Lowell Lecture

Mill Talk: "Does Technology Drive History?"

Date & Time

June 17, 2020


Charles River Museum of Industry and Innovation
Located in the Historic Francis Cabot Lowell Mill
Park in the Embassy Theatre Lot — GPS "42 Cooper Street, Waltham"
154 Moody Street Waltham, MA 02453
Driving Directions


Dave Hochfelder is associate professor of History at University at Albany, SUNY. Before earning his PhD in History at Case Western Reserve University, he earned a BS and MS in Electrical Engineering at Northwestern University. He is the author of The Telegraph in America, 1832-1920 (2012). He is presently working on a digital history of urban renewal (with Ann Pfau and Stacy Sewell) called Picturing Urban Renewal, for which they have received two National Endowment for the Humanities planning grants. They blog at https://98acresinalbany.wordpress.com/.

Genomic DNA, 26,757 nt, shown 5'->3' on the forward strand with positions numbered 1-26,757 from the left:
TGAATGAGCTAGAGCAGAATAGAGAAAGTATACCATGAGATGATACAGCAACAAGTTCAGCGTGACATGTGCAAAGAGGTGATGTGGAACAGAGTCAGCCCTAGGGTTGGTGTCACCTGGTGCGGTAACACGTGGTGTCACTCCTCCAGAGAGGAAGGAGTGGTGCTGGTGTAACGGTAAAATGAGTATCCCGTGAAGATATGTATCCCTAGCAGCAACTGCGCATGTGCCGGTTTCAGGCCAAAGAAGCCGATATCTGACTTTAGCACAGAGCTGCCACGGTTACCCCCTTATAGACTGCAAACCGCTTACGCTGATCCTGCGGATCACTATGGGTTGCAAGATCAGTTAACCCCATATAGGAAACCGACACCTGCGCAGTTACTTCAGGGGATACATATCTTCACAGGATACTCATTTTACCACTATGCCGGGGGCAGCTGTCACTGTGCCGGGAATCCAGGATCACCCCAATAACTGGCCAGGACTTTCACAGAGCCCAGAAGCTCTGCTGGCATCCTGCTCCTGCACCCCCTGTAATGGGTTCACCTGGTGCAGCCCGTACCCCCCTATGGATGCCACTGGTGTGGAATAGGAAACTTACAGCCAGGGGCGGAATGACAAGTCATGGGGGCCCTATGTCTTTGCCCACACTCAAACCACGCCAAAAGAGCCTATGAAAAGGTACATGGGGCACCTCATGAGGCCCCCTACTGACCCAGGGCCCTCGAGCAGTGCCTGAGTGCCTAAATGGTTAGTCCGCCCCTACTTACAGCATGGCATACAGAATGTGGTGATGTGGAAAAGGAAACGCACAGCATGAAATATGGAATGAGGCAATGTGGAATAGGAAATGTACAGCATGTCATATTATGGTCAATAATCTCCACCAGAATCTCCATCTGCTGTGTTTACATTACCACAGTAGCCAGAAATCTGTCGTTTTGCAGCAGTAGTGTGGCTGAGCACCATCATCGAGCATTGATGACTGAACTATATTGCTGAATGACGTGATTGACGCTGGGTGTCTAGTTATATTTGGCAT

Presenting Organization

Charles River Museum of Industry and Innovation




Bob Perry (director@charlesrivermuseum.org, 7818935410)

THIS EVENT WILL BE BROADCAST LIVE as a Zoom webinar and streamed live on the Museum's Facebook page! - Technology has been central to human civilization from the beginning. Throughout most of our existence, technological and social changes happened slowly. However, this pace accelerated around the turn of the 19th century. Innovations like the steam engine, telegraphy, electrification, the automobile, the electronic mass media, and, lately, computing and information systems have transformed the ways in which we communicate, travel, work, and play.

The impact of technology on our everyday lives leads many of us to the conclusion that technology shapes society. In this conversation, we will explore the relationship between technological change and social change. We will pay particular attention to the telegraph, the first technology to harness electricity, and the first step toward today’s world of the Internet and smartphones.